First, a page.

What types of SMSF pensions can I have?

These days, almost all SMSF pensions are a particular type known as an account-based pension. A transition to retirement pension (TRP) is just the same as an account-based pension but has some extra restrictions that apply because it is being paid to someone who has not retired or met one of the other conditions of release that allow full access to the account balance. A TRP is also known as a Transition to Retirement Income Stream (TRIS). As of 1 July 2017 a TRP is not eligible for the same tax benefits that apply to an account based pension where a “full-access” condition of release has been met.

Features of an account based pension 

The main characteristics of an account-based pension are: 

  • No fixed term – the pension finishes when your account balance is exhausted. 

  • Minimum annual pension payment – you must take at least a certain amount out of your pension each year. It’s worked out by multiplying the percentage below that applies to your age by your pension account balance at 1 July that year. 
Age you reached on your last birthday Percentage of account balance

Under 65














  • Adjustments are made if you start the pension during the year. For example, if you start a pension in January, only around half of the full year’s payment has to be made and the calculation will be done based on your balance in January (i.e. when you start the pension), not the previous 1 July. In fact, if your pension starts as late as June, you do not need to make a payment in that first financial year at all. 

  • You can stop (known as 'commuting') your pension at any time and return your benefit to a super accumulation account. You might do this if you no longer want to take so much income, for example, if you return to work. If you decide to do this, you have to pay your pension up-to-date first, for example, if you’re stopping your pension on 1 October, you would have to take roughly one quarter of the year’s minimum payments first.

  • The fact that you’ve started taking a pension doesn’t prevent you from also having lump sums paid from your account (sometimes there are tax benefits to doing this or you may want to draw out a particular asset in specie). If your pension is a TRP, there are some extra restrictions about lump sums. 

  • There are also restrictions around lump sums that are designed to make sure you still meet the minimum pension requirements. These are particularly relevant if you’re taking a very large payment as a lump sum and/or stopping the pension entirely.  

  • Starting a pension doesn’t prevent you from continuing to make contributions to the fund – these are just recorded separately in a new member account. You can’t simply add them to the pension once it is running. 

  • You can set your pension to continue to someone else (such as a spouse) when you die. This is known as a ‘reversionary’ pension. Note that you can generally only nominate your children to be your reversionary pensioner if they are minors, and even then, they have to cash out the pension when they reach age 25.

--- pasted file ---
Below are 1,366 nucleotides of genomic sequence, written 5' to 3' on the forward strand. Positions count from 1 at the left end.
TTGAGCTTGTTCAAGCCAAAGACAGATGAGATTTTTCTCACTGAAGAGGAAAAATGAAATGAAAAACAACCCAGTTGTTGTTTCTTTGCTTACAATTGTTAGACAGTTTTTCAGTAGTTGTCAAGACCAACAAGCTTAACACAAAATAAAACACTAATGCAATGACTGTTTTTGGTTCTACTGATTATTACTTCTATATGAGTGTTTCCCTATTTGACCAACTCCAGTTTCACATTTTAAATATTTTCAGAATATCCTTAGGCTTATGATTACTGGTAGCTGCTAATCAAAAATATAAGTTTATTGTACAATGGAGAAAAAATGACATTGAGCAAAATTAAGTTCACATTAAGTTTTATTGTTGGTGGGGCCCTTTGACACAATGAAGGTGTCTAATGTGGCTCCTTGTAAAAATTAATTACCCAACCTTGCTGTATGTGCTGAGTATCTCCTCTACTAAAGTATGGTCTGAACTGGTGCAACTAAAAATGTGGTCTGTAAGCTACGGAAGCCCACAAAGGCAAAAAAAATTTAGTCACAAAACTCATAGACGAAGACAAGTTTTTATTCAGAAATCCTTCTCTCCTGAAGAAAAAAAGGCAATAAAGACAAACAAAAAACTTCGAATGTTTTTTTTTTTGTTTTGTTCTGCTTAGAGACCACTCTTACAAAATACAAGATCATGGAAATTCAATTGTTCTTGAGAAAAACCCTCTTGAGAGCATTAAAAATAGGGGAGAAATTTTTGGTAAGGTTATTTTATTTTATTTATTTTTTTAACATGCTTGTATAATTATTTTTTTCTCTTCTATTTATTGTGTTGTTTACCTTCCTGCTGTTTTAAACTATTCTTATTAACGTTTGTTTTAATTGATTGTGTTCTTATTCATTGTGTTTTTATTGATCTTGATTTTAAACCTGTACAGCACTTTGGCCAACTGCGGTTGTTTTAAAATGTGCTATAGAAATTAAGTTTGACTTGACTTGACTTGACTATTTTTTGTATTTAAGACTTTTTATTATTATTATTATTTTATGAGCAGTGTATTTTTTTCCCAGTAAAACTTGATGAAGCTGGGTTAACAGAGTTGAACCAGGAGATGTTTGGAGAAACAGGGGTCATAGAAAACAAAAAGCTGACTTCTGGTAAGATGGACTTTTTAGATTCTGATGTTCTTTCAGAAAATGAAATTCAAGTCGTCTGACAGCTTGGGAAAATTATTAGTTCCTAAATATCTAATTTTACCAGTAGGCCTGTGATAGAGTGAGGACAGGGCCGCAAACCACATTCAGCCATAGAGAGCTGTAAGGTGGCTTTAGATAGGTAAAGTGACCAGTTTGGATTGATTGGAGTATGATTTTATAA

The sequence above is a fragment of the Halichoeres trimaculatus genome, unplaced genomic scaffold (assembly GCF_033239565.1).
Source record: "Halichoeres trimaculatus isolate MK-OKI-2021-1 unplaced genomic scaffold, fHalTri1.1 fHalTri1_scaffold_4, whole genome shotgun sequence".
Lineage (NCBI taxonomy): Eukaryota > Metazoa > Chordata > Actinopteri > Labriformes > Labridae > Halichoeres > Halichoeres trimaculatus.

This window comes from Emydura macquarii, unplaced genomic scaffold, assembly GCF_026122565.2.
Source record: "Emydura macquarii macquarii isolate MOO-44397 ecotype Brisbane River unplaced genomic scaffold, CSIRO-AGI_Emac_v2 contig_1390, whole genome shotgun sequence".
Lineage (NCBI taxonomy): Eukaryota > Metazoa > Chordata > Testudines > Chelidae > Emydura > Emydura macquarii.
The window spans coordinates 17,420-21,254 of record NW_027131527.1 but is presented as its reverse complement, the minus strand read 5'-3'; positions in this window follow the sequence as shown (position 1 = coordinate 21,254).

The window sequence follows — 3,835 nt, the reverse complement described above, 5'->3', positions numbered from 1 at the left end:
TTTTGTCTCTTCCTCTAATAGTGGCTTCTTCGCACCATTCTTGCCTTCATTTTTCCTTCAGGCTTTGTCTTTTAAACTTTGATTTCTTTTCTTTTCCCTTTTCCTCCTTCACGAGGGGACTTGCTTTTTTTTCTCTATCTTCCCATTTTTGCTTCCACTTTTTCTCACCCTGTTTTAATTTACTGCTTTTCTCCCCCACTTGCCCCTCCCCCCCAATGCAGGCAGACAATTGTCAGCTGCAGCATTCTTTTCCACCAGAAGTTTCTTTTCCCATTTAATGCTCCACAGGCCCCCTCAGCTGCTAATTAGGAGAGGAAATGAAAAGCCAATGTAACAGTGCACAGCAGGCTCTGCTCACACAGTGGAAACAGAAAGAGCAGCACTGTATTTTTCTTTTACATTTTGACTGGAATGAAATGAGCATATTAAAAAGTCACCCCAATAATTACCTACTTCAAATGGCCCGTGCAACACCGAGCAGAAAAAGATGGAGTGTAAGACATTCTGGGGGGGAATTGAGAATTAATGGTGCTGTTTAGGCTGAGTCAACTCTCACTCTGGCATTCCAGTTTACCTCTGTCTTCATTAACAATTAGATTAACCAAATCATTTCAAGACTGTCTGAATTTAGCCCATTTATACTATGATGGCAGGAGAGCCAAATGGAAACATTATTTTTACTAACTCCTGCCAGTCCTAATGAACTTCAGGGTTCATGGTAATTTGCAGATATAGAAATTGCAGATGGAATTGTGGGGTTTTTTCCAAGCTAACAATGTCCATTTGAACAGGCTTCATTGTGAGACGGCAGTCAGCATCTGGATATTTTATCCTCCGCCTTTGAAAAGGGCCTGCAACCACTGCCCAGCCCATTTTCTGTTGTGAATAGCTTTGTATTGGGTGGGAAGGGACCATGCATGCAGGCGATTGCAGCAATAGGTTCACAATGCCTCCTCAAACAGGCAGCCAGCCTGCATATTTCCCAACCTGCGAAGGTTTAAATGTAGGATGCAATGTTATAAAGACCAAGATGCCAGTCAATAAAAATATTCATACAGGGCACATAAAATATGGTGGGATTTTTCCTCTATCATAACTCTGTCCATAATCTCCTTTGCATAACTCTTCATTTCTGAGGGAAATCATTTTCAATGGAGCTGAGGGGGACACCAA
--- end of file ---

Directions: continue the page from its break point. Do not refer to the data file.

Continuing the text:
• Presuming all conditions are met, income generated from the proportion of the fund’s assets that support the pension is tax exempt.

Features of a transition to retirement pension

A Transition to Retirement Pension (TRP) allows you access to your super money without retiring. This means you can: 

  • remain in the workforce and reduce your hours of work as you approach retirement, or 

  • boost your retirement savings by putting more of your pre-tax salary into super and replacing the foregone salary with pension payments. This is generally referred to as ‘salary sacrificing’ and is often more tax effective than simply taking the full amount as salary. 

A TRP has the same rules as an account-based pension but with two three added requirements: 

  • you cannot take more than 10% of your account balance out as a pension payment in any given financial year. The same 10% limit applies regardless of when you start your TRP, even if you started it in mid-June, you’d still be allowed to take up to 10% of the full balance before the end of the financial year. 

  • you can only take lump sums if some of the money in your TRP is not classified as preserved. This might happen if you retired at some point in the past, then went back to work, added to your super and then started a pension. Your pension would be a TRP because it includes some preserved super (any increase after you went back to work). You could only take lump sums from the part that is not preserved. For most people with a TRP, the entire amount is preserved and therefore no lump sums are possible. 

  • the income generated from the assets supporting a TRP are taxed at the same rates as the fund’s accumulation balances.

As soon as you meet a condition of release that gives you full access to your super, such as retirement, these limitations will stop applying to your TRP and it will become just like a normal account-based pension.